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Greening up after ice cube rain
It's been a cool and wet few weeks at the base of the Rocky Mountains, and every plant is drinking it in. Leaves and flowers, renewed, stretch toward the sun in the dewy mornings, calling to the pollinators buzzing by.
We had days and days of rain and gray skies that made me wonder if we would emerge. The goats barely left their houses, the chickens glared at the sky, and the children clawing at the walls started to make me worry our house wouldn't survive another day of them trapped indoors.
But, like the 41st day after Noah launched his ark, the sun burned off enough of the clouds to peek through and remind us we don't live in Seattle.
Those long slow spring rains manage to soak into the ground and permeate the soil, renewing the landscape. Everything feels like it's on the upswing until the afternoons roll around.
Colorado spring afternoons are filled with trepidation, waiting to see if everything is about to get pelted with what my son calls "ice cube rain."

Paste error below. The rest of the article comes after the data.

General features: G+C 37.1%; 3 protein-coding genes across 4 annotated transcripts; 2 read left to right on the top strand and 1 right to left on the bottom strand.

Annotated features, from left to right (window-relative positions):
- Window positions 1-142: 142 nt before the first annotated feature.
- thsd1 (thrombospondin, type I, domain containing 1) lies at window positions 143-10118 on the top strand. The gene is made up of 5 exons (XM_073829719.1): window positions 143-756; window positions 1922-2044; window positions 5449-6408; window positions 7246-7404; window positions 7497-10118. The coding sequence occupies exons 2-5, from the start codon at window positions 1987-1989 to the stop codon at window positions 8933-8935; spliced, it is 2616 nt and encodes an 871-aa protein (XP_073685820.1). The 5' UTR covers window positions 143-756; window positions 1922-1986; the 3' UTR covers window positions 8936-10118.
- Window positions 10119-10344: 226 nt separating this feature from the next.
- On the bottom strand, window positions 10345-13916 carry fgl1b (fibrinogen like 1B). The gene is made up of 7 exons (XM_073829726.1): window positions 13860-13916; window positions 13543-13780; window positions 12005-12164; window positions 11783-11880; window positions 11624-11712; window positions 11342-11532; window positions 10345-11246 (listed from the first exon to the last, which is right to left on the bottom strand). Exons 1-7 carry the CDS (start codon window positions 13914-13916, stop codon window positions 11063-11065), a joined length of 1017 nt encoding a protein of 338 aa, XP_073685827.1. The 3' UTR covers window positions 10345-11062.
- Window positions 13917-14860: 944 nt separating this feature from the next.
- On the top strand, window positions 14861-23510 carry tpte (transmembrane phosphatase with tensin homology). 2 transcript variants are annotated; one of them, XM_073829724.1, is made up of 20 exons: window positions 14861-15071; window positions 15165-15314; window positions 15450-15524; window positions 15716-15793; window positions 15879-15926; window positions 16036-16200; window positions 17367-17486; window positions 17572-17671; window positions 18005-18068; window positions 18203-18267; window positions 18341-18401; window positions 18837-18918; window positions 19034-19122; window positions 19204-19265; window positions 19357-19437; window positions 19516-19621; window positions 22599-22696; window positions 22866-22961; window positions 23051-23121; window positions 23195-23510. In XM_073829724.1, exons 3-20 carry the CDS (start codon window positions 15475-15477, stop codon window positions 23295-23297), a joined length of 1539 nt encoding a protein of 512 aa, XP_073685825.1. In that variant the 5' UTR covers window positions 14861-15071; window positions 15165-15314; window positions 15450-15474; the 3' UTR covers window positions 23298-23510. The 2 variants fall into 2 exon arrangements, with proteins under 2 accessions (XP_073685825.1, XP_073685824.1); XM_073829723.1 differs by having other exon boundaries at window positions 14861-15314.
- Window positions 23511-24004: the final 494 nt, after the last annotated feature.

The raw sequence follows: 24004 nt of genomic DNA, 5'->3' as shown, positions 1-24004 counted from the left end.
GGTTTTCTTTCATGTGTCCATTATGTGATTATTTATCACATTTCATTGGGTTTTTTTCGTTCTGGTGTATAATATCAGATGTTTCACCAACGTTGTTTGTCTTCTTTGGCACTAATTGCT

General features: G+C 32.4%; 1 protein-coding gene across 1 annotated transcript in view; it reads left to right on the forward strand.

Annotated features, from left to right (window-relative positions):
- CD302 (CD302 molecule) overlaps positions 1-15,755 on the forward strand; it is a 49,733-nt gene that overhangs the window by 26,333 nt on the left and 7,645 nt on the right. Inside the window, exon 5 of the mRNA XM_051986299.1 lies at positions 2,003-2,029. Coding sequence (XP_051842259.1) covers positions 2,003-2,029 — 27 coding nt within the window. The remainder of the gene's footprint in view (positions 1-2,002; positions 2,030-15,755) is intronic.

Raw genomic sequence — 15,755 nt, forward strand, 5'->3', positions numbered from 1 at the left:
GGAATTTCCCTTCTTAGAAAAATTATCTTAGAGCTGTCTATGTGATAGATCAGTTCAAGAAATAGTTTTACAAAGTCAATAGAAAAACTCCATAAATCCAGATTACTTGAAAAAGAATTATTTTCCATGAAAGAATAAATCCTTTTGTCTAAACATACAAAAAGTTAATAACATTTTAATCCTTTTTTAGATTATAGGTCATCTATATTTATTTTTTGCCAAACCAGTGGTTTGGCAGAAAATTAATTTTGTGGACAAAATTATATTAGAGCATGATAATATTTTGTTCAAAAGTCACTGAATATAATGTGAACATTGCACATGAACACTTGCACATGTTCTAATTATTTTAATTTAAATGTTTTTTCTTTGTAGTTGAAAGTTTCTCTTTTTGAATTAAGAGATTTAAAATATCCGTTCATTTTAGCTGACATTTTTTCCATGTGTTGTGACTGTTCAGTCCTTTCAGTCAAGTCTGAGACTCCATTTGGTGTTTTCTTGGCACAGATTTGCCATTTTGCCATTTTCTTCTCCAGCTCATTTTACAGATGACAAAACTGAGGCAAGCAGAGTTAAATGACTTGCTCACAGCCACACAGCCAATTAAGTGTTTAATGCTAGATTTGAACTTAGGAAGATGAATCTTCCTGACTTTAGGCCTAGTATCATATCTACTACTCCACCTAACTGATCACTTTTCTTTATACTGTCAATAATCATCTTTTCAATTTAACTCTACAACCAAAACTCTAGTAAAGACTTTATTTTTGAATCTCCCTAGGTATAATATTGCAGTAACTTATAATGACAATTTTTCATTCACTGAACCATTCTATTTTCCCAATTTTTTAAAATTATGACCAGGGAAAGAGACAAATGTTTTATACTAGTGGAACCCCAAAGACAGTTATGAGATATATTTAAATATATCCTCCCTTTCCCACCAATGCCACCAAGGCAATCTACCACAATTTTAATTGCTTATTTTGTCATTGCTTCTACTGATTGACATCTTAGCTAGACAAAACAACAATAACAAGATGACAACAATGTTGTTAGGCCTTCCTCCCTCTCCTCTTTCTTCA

Hail can quickly strip trees, ruin gardens, wreck a roof, and make your vehicle do its best impression of a golf ball. Like icy locusts, a wave of hail can do massive damage quickly and then leave nothing behind but puddles on the pavement.
Rain is the comma of weather phenomena - a brief pause from your regularly scheduled program, and snow is a period - the place to take a breath. Hail is then an exclamation point - a sharp roar of excitement dissipating as quickly as it rolls in.
But then again, after the punctuation comes the following sentence. Our sentences outside right now are verdant and bursting with promise.
After returning from Cambodia, I was hit with COVID and other illnesses, probably predictable from some intensive cross-global travel. It felt like a personal hail storm. Sickness, coupled with the end-of-school activities, and trying to get caught up on farm chores and work contracts, wore me down.
But, rather than looking at those struggles as sheer negatives, I look around at all the green and think of the next sentence - what will it look like for me?
I hope to model the next few weeks like the field out my window - pummeled with "ice cube rain" just yesterday, it's taken that frozen water and used it to grow grass - seeming an entire inch overnight.
I, too, need to take that punctuation mark and start the next sentence - I hope it's a green one.